• food hypersensitivity;
  • children;
  • atopic dermatitis;
  • clinical symptom;
  • food allergens;
  • food challenge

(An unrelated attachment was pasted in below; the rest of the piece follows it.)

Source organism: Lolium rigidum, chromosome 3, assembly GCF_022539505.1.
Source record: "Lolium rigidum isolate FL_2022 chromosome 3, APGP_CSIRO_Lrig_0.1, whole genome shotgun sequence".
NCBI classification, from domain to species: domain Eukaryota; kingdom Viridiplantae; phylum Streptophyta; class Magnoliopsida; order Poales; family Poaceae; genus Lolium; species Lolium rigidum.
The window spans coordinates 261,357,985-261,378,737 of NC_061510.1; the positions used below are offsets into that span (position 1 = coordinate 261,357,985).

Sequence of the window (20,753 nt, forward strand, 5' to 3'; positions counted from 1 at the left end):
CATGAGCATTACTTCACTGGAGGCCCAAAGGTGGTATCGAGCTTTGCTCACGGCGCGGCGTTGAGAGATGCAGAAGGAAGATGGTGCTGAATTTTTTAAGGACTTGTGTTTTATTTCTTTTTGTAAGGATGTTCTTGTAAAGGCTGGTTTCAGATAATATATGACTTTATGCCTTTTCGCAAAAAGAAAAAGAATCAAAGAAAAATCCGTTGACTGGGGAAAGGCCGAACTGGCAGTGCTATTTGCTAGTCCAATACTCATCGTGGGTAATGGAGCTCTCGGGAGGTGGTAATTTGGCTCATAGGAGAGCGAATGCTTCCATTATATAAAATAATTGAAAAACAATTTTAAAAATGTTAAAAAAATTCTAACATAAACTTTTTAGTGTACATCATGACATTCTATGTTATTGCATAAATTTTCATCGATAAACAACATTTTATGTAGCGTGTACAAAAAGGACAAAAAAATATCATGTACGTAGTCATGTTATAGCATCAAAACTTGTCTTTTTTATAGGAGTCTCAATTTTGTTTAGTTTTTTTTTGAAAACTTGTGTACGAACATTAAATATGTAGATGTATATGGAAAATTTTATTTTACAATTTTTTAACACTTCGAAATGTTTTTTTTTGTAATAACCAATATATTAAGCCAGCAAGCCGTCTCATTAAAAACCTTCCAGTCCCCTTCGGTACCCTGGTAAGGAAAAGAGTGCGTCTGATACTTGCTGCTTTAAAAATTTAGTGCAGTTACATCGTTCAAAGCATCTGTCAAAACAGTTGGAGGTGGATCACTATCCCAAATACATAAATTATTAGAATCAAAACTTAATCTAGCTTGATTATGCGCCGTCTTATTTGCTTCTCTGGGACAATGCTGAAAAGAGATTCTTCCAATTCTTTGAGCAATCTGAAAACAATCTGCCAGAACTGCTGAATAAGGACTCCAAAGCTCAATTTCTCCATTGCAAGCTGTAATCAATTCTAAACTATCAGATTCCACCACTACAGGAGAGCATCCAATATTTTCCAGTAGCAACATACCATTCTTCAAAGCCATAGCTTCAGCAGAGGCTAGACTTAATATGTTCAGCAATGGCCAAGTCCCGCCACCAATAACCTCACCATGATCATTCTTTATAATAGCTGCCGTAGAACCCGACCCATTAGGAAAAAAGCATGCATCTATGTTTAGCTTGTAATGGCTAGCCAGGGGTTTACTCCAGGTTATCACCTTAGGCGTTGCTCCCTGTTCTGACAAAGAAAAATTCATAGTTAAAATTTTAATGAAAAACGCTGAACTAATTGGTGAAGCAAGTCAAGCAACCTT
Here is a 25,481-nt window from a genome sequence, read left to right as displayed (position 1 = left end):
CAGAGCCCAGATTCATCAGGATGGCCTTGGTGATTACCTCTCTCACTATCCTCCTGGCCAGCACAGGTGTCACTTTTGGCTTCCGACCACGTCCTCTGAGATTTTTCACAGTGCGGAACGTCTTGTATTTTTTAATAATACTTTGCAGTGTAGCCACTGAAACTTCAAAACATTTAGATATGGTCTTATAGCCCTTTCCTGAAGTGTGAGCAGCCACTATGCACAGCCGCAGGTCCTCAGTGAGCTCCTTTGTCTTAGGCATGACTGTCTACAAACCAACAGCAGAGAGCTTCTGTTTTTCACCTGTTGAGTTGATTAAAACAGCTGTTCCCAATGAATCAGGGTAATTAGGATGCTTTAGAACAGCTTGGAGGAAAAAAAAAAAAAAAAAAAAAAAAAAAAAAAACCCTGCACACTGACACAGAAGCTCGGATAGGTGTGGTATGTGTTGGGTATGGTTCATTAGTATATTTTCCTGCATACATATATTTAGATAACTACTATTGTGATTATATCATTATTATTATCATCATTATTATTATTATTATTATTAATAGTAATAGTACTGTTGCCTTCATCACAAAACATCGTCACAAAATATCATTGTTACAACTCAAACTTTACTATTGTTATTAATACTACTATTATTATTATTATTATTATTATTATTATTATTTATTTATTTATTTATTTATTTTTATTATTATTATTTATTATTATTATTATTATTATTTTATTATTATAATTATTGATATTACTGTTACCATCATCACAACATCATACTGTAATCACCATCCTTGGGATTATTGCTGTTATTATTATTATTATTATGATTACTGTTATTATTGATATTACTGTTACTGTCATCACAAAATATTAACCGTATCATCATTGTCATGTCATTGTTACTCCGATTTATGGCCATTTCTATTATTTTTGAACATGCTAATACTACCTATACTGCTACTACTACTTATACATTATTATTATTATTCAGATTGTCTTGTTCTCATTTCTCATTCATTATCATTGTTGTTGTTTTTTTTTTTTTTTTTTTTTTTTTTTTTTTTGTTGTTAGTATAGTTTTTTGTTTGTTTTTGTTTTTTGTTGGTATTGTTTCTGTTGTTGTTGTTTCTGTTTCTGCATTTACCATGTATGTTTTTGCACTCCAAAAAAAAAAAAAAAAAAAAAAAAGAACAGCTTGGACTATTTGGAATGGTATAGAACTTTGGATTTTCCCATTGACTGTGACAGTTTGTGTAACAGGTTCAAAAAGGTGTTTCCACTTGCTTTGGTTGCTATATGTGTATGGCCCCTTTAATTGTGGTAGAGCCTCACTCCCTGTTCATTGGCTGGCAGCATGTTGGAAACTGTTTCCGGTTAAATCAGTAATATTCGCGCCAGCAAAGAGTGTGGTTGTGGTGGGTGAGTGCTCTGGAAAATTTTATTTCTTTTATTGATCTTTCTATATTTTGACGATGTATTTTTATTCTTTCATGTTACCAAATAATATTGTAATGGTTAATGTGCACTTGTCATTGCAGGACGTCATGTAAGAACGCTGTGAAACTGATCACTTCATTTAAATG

The aims of this work were to investigate, in children and adolescents, the clinical aspects of food hypersensitivity and the distribution of allergens, in a prospective and descriptive study. Five hundred and forty-four pediatric cases from a series of 703 patients with food allergies, confirmed by food challenge, were studied. Their clinical characteristics and the distribution according to allergen were investigated. There was a family history of atopic disease in 70.5% of patients. Atopic dermatitis was the main symptom (275/544; 50.5% of patients), followed by urticaria and angio-edema (165/544; 30%). There was asthma in 8.6% of patients (47 children) and anaphylaxis in 4.5% (27 patients). The rarest signs were rhinitis (n=2; 0.3%), oral allergy syndrome (n=8; 1.4%), and gastrointestinal signs (n=11; 2%). Five allergens accounted for 78% of food hypersensitivity. These allergens were: eggs (36%), peanuts (24%), cow’s milk (8%), mustard (6%), and cod (4%). Peanut was the most common allergen for children over the age of 3 yr. In this selected population, sensitivity of individuals to more than three foods was unusual (5%). Atopic dermatitis was the main symptom of food allergy in children. The symptoms changed over time, with respiratory disorders, oral allergy syndrome and ocular problems occuring later. Anaphylaxis also occured mostly in older children. Five allergens were responsible for more than three-quarters of food allergies in children. However, the number of allergens implicated was higher for the group of children over the age of 6 yr than for younger children.